Further stressed by thermal power News:
  1. The article discusses about the water shortages in India and ways to mitigate it.
Important Facts:
  1. The Composite Water Management Index (CWMI) by the NITI Aayog, shows that 600 million people face high to extreme water stress in India.
  2. In the projections that the Central Water Commission (CWC) released in 2015, the sector-wise requirement of water (that is, for drinking and domestic use, industry and energy) will rise steeply between 2030 and 2050.
  3. The report, published in association with the Ministry of Water Resources, Ministry of Drinking Water and Sanitation and the Ministry of Rural Development, places India at a dismal 120 among 122 countries in the water quality index.
  4. It predicts that a persistent water crisis will lead to an eventual 6% loss in the country’s Gross Domestic Product (GDP) by 2030.
  5. About the Composite Water Management Index (CWMI):
  • The CWMI report covers these broad themese., groundwater and surface-water restoration; major and medium irrigation; watershed development; participatory irrigation management; on-farm water use; rural and urban water supply; and policy and governance.
  • The CWMI also raises three main issues related to data, i.e., limited coverage, unreliable data and limited coordination and sharing.
  • Significance: This Index is expected to establish a public, national platform providing information on key water indicators across states.
  • It will help in monitoring performance, improving transparency, and encouraging competition, thereby boosting the country’s water achievements by fostering the spirit of ‘competitive and cooperative federalism’ among the states.
  • Further, the data can also be used by researchers, entrepreneurs, and policymakers to enable broader ecosystem innovation for water in India.
  • The CWMI notes that water-scarce States such as Gujarat, Madhya Pradesh, Andhra Pradesh, Karnataka, Maharashtra and Telangana are leaders in the Index which is “likely driven by necessity in the face of looming water shortages”.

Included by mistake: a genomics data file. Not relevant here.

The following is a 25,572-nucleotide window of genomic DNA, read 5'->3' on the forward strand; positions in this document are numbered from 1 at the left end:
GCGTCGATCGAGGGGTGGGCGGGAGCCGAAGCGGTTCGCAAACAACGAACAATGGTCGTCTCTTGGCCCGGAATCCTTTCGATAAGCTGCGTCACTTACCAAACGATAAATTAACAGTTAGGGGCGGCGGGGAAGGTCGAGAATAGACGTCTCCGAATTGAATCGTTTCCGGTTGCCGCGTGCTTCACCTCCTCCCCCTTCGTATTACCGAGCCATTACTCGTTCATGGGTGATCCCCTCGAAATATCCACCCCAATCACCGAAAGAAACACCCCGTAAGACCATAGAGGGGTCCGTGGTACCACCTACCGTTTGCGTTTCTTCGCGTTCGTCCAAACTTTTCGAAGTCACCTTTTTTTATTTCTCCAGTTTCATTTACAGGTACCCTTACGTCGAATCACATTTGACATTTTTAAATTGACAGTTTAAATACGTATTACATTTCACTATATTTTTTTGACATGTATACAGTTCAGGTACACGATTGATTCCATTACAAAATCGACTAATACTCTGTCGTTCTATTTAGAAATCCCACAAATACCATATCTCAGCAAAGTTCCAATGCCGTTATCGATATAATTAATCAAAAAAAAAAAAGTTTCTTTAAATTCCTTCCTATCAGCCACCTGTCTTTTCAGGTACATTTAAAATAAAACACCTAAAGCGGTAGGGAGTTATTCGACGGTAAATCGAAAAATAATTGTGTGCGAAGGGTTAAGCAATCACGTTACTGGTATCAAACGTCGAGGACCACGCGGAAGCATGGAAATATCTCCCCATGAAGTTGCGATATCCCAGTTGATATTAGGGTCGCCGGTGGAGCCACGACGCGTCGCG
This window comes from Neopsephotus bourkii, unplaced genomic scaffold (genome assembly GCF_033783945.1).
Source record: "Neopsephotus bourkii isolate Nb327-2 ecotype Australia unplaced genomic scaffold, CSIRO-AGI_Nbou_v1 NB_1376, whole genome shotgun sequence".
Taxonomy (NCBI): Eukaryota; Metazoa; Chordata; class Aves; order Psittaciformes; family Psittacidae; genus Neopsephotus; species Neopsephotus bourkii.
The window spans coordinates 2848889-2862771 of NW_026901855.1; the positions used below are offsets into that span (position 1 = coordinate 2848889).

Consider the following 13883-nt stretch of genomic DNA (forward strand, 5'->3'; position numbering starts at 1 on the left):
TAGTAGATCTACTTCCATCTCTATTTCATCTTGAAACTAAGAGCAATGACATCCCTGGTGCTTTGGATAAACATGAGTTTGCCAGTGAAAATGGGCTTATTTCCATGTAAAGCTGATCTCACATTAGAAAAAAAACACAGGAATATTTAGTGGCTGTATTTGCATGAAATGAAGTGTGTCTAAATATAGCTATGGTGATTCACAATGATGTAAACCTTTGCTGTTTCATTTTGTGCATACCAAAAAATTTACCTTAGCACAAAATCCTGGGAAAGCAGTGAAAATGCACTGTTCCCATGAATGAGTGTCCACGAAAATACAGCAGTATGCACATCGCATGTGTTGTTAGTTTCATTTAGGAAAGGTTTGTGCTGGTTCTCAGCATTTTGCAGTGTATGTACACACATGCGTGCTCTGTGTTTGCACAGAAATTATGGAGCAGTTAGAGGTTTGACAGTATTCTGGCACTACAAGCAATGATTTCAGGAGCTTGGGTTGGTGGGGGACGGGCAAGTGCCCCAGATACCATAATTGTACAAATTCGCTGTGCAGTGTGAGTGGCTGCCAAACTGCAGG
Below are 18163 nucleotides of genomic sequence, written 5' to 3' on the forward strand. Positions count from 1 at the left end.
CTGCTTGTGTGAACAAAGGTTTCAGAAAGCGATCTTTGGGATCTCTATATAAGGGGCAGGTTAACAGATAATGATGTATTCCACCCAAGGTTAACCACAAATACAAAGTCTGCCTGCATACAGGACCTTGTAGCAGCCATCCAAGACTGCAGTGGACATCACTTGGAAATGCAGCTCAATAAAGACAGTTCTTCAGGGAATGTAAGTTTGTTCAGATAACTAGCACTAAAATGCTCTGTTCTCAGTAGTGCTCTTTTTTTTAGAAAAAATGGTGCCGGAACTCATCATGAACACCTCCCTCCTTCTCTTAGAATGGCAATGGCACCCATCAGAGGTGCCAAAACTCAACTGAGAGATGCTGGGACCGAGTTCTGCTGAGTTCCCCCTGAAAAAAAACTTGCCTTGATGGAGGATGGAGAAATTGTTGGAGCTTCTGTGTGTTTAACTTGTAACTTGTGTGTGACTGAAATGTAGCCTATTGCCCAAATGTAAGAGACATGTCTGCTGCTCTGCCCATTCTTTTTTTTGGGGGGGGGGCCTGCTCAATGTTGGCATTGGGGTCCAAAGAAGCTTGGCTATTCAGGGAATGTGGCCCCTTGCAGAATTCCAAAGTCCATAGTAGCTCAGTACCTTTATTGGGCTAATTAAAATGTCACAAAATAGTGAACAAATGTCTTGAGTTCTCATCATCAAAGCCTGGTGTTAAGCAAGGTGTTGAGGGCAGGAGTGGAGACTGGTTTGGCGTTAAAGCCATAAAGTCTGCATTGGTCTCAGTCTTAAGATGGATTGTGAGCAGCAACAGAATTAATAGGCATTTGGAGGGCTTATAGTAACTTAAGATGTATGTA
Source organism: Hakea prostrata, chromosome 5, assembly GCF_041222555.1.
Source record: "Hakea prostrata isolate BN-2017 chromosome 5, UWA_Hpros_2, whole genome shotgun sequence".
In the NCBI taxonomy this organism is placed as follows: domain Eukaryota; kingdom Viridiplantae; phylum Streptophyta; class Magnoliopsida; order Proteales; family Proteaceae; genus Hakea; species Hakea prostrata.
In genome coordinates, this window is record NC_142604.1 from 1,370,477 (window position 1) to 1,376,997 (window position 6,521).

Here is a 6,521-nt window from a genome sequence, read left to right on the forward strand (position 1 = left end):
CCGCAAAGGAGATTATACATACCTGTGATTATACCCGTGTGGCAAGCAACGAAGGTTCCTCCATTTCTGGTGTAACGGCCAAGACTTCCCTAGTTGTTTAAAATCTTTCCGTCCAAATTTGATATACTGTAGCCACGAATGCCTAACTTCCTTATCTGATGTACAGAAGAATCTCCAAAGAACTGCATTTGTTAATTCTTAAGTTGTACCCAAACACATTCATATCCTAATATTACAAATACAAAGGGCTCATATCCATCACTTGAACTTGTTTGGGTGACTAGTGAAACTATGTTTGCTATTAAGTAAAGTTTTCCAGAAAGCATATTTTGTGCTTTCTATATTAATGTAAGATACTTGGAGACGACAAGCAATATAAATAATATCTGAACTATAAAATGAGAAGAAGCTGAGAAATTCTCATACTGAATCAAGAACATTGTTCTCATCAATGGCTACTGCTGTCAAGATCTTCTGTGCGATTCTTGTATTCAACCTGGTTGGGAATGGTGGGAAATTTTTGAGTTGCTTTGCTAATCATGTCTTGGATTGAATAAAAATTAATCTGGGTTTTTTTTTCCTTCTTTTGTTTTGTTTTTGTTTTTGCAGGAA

1. Reasons for water shortage:
  • A significant key to this stress is the vast gulf of about 754 billion cubic metres (BCM) that has been predicted between the demand and supply of fresh water, by 2030.
  • This mounting rise in demand is starkly evident in the energy sector where the share of water consumed was 0.62% in 2010, and is pegged to rise up to 1.37% in 2030 and 8.98% in 2050.
  • As per the Central Electricity Authority (CEA), March 2018, thermal electricity accounts for more than 86% of India’s total power generation and 77% of India’s total electricity comes from thermal power plants that are dependent on freshwater sources.
  • Of all the freshwater-cooled thermal plants,9% of generation capacity is installed in areas with high or extremely high water-stress.
  • Moreover by 2030, more than 70% of India’s existing thermal power utilities are likely to experience an increased level of water competition from agricultural, urban, and other industrial demands.
  1. Challenges and way forward:
  • Measuring water consumption by power plants has been a challenge for long.
  • However, it can easily be tackled by using the existing CEA reporting mechanism for daily generation for which daily water withdrawal and consumption reporting should be mandated. These can be measured with existing technology and added into this reporting framework.
  • In addition, information about water stress, power plant siting (location) and so on must be shared seamlessly across departments a service that the CWMI could perform.